Modelling the damage costs of invasive alien species [post]

Danish A. Ahmed, Emma J. Hudgins, Ross N. Cuthbert, Phillip J. Haubrock, David Renault, Elsa Bonnaud, Christophe Diagne, Franck Courchamp
2021 unpublished
The rate of biological invasions is growing unprecedentedly, threatening ecological and socioeconomic systems worldwide. Quantitative understandings of invasion temporal trajectories are essential to discern current and future economic impacts of invaders, and then to inform future management strategies. Here, we examine the temporal trends of cumulative invasion costs by developing and testing a novel mathematical model with a population dynamical approach based on logistic growth. This model
more » ... growth. This model characterises temporal cost developments into four curve types (I - IV), each with distinct mathematical and qualitative properties, allowing for the parameterization of maximum cumulative costs, carrying capacities and growth rates. We test our model using damage cost data for eight genera (Rattus, Aedes, Canis, Oryctolagus, Sturnus, Ceratitis, Sus and Lymantria) extracted from the InvaCost database – which is the most up-to-date and comprehensive global compilation of economic cost estimates associated with invasive alien species. We find fundamental differences in the temporal dynamics of damage costs among genera, indicating they depend on invasion duration, species ecology and impacted sectors of economic activity. The fitted cost curves indicate a lack of broadscale support for saturation between invader density and impact, including for Canis, Oryctolagus and Lymantria, whereby costs continue to increase with no sign of saturation. For other taxa, predicted saturations may arise from data availability issues resulting from an underreporting of costs in many invaded regions. Overall, this population dynamical approach can produce cost trajectories for additional existing and emerging species, and can estimate the ecological parameters governing the linkage between population dynamics and cost dynamics.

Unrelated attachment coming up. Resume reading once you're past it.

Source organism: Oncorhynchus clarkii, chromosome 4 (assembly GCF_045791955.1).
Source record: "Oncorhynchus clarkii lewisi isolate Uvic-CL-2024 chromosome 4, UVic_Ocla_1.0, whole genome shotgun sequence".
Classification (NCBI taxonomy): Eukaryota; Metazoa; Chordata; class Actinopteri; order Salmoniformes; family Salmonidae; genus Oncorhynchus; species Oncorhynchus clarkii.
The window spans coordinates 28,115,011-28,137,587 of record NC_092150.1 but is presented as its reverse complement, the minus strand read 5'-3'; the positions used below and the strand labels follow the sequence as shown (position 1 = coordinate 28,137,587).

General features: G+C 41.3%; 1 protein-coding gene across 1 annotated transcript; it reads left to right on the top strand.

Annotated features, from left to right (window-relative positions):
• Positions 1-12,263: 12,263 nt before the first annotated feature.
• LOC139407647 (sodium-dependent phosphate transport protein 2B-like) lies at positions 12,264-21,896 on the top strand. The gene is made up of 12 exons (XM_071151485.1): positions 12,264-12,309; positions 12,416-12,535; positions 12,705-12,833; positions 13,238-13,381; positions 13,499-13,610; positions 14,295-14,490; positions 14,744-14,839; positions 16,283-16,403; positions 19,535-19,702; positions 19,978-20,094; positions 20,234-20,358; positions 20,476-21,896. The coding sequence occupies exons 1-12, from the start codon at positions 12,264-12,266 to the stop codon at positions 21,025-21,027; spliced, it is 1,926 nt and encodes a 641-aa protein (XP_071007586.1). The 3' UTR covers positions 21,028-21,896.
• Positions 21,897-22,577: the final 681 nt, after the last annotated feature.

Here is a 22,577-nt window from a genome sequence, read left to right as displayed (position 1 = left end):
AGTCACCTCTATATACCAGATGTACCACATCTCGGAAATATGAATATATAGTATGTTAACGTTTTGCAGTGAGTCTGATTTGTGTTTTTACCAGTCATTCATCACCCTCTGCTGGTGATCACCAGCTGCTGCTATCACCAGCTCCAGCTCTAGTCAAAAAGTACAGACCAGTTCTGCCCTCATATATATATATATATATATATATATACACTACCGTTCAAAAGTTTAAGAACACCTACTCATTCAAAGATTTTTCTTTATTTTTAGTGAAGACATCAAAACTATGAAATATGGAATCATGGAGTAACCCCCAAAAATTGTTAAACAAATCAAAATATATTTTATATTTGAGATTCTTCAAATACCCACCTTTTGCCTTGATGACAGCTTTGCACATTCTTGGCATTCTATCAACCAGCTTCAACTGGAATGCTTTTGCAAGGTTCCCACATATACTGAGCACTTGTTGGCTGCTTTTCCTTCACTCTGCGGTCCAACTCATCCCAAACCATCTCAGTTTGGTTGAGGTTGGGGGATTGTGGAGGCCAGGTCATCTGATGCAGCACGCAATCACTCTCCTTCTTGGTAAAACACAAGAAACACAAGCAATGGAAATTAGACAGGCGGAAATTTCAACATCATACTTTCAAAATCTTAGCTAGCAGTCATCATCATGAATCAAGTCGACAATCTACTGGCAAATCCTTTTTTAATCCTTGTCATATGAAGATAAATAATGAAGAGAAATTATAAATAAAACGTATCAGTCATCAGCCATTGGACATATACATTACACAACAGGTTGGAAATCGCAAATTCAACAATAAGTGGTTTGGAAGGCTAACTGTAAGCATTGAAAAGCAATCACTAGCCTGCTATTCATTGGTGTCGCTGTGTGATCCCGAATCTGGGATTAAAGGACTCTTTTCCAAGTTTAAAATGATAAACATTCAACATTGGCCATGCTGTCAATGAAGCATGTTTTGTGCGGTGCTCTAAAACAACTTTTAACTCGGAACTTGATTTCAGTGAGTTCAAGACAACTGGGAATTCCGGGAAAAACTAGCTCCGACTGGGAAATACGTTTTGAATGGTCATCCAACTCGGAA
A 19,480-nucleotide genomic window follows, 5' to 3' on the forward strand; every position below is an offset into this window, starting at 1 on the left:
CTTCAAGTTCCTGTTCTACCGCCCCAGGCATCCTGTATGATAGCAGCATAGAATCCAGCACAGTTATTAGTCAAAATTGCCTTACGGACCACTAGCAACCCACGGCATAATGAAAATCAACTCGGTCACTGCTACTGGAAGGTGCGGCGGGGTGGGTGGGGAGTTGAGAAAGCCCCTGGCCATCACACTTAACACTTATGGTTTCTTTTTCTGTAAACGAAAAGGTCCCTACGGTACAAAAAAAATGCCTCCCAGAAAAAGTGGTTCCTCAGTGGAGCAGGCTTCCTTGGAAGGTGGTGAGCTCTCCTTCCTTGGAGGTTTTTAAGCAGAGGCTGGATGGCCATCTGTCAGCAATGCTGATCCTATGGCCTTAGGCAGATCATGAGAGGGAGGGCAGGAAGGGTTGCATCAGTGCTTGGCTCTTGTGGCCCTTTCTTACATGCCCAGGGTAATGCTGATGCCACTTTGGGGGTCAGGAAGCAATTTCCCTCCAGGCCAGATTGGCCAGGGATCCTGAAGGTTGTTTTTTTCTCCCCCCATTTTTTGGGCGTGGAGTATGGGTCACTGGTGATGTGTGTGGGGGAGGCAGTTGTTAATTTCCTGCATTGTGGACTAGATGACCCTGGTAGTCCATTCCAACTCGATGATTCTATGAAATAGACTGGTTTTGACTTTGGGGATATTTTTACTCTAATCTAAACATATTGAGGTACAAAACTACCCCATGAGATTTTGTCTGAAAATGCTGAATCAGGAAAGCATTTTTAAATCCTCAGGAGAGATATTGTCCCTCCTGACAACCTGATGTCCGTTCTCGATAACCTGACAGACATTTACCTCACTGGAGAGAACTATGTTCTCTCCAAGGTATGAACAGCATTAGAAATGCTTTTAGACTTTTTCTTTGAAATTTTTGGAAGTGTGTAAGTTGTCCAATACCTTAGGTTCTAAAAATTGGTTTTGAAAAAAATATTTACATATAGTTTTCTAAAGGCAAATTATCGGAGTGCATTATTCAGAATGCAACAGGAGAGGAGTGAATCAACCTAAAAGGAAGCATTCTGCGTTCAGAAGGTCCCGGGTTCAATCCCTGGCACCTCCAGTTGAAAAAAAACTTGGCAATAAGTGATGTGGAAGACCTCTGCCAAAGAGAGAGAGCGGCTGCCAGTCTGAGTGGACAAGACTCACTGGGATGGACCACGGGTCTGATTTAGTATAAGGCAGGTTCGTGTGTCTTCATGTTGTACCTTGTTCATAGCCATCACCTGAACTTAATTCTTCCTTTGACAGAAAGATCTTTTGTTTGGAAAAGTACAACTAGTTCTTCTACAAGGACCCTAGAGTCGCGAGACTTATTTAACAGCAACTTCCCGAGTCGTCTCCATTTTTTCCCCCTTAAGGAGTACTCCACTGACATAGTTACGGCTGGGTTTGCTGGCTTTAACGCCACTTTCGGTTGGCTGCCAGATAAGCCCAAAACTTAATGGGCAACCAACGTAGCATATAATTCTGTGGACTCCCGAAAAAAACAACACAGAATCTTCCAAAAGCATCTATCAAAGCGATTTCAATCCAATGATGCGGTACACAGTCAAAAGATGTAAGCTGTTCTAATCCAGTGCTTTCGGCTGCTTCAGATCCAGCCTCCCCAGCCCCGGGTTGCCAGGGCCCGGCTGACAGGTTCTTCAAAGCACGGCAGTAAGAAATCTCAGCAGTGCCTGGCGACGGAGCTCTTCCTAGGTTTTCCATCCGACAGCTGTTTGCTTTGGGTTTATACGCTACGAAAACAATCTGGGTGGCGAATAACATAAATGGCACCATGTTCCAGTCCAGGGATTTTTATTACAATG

doi:10.21203/ fatcat:rtqnr4q6ujarnj4srijnowv4vy